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Arizona Republicans Exempt Themselves From Open Records Rules

The new standard “benefits lawmakers who want to hide the truth,” one open government advocate said.

Contractors working for Cyber Ninjas, who was hired by the Arizona State Senate, examine and recount ballots from the 2020 general election at Veterans Memorial Coliseum on May 8, 2021, in Phoenix, Arizona.

Republicans in the Arizona state legislature have crafted new rules to shield themselves from future public records requests — an action that open government advocates say is a direct response to requests over the past few years related to the GOP’s attempts to overturn the 2020 presidential election.

A recent state Supreme Court ruling determined that the judicial branch in Arizona lacks the authority to enforce laws on how Arizonans can request open records from within the legislative branch. In response to that ruling, both houses of the state legislature, which are controlled by Republicans, voted earlier this week to change standards for handling and maintaining communications records among their members and staff.

The new rules exempt legislative lawmakers and their staffers from having to adhere to state public records laws. The rules also authorize the destruction of communications, such as emails and text messages, after 90 days — a timeframe in which many interested parties, including journalists, investigators and residents, may not even know that such records exist.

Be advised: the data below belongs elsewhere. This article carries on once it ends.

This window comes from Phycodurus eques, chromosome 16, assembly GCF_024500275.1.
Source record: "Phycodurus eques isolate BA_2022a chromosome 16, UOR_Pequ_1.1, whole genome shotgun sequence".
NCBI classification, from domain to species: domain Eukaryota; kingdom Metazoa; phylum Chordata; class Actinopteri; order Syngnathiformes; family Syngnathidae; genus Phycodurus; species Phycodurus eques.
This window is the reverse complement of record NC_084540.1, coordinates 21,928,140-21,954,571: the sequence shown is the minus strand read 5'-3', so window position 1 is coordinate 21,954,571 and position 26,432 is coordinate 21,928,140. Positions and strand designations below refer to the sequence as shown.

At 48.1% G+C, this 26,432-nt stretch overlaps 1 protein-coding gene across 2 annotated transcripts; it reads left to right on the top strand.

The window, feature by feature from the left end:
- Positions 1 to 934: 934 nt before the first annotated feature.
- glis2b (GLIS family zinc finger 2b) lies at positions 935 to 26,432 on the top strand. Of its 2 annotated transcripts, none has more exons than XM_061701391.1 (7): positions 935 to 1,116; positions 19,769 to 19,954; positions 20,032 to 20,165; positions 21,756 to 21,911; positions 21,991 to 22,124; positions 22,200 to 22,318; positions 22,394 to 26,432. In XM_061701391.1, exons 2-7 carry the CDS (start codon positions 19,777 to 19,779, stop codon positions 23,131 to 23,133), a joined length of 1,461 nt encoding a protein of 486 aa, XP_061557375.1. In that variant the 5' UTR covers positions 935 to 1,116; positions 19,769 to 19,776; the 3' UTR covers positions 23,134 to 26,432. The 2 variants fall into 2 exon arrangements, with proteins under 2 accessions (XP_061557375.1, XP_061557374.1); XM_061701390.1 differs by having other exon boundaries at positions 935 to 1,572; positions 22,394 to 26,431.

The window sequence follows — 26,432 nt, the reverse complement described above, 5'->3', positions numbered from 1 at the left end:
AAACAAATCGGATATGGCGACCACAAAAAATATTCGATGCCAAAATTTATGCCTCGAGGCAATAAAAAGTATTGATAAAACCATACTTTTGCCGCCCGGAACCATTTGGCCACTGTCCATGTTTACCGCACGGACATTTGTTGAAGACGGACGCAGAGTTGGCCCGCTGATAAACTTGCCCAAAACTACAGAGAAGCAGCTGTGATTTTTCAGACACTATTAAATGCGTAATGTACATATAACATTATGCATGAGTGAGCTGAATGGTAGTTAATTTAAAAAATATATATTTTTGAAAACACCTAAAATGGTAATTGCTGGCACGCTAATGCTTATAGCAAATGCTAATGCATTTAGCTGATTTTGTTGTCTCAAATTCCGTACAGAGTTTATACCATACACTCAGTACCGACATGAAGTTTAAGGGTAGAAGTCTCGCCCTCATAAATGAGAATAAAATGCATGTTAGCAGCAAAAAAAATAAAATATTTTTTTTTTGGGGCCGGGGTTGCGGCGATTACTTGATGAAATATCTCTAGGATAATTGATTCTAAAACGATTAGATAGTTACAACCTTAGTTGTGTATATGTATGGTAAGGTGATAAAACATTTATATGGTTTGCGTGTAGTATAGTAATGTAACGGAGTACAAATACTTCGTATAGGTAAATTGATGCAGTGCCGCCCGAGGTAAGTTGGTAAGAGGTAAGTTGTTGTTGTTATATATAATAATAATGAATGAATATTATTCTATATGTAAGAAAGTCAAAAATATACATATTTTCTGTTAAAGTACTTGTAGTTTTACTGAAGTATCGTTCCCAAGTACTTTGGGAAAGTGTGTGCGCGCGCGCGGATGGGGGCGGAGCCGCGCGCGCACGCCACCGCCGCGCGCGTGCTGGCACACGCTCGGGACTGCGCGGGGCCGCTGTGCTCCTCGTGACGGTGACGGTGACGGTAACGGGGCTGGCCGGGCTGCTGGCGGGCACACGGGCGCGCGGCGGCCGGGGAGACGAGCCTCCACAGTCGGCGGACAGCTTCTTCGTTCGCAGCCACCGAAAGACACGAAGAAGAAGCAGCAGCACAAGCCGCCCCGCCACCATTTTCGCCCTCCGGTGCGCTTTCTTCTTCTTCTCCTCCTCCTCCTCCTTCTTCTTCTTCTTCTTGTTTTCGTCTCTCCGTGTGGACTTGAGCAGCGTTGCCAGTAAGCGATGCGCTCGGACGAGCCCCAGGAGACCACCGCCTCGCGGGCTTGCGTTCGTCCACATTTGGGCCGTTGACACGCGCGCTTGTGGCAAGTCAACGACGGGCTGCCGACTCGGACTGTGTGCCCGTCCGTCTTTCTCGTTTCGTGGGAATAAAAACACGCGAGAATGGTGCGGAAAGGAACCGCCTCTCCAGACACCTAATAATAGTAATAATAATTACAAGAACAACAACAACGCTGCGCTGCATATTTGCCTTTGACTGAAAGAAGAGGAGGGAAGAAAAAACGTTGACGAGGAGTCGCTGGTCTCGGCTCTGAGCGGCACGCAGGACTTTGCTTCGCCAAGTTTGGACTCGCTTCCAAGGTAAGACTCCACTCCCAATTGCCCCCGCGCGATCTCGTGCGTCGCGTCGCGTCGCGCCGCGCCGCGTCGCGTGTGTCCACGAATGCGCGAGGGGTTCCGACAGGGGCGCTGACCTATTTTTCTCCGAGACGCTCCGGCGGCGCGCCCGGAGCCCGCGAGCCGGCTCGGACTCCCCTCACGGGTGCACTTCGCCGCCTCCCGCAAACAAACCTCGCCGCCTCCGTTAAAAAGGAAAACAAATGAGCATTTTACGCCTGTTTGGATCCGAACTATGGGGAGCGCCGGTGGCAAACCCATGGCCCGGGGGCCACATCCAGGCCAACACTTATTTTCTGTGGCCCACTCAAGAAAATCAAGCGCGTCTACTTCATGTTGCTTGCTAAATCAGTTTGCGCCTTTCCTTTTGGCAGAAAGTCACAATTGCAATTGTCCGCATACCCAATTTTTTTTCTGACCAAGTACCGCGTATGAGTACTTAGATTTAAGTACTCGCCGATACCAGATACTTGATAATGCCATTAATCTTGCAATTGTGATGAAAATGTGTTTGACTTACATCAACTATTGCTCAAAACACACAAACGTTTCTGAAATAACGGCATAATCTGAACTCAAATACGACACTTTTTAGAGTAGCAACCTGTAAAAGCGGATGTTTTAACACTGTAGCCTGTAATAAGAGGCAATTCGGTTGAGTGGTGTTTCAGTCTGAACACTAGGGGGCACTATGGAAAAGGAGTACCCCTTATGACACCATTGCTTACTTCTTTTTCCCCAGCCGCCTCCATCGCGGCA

Some of the rules differ between the two legislative chambers. In the state House, for example, the new rules enable lawmakers to immediately delete all text messages they send or receive, as well as any calendar records and communications on social media. While text messages must be maintained for 90 days in the state Senate, the rule only applies to government devices — lawmakers are allowed to immediately delete communications from their personal devices if they wish to do so.

Following the 2020 presidential election, in which President Joe Biden became the first Democrat to win the state in decades, Arizona lawmakers demanded numerous audits in response to unfounded complaints from far right activists about alleged election fraud. One of these audits was performed by an unqualified organization called Cyber Ninjas; much of the reporting on that audit was obtained through open records requests to the state legislature. Open records requests were also responsible for making public emails in which Ginni Thomas, wife to federal Supreme Court Justice Clarence Thomas, urged Arizona legislators to overturn the election results.

Open government advocates noted that, had the rules that Republicans passed this week been in place prior to the 2020 election, much of that information wouldn’t have been attainable.

“This rule change only benefits lawmakers who want to hide the truth from the people they serve,” Heather Sawyer, executive director at American Oversight, said to NBC News.

The new rules will “further obscure the roles of far-right national groups,” Brendan Fischer, head of the group Documented, said to The Washington Post.

Michael Squires, editor for ProPublica in the southwest region of the U.S., expressed his disgust with Republicans’ action on social media. “The clown car gets tinted windows,” Squires wrote.

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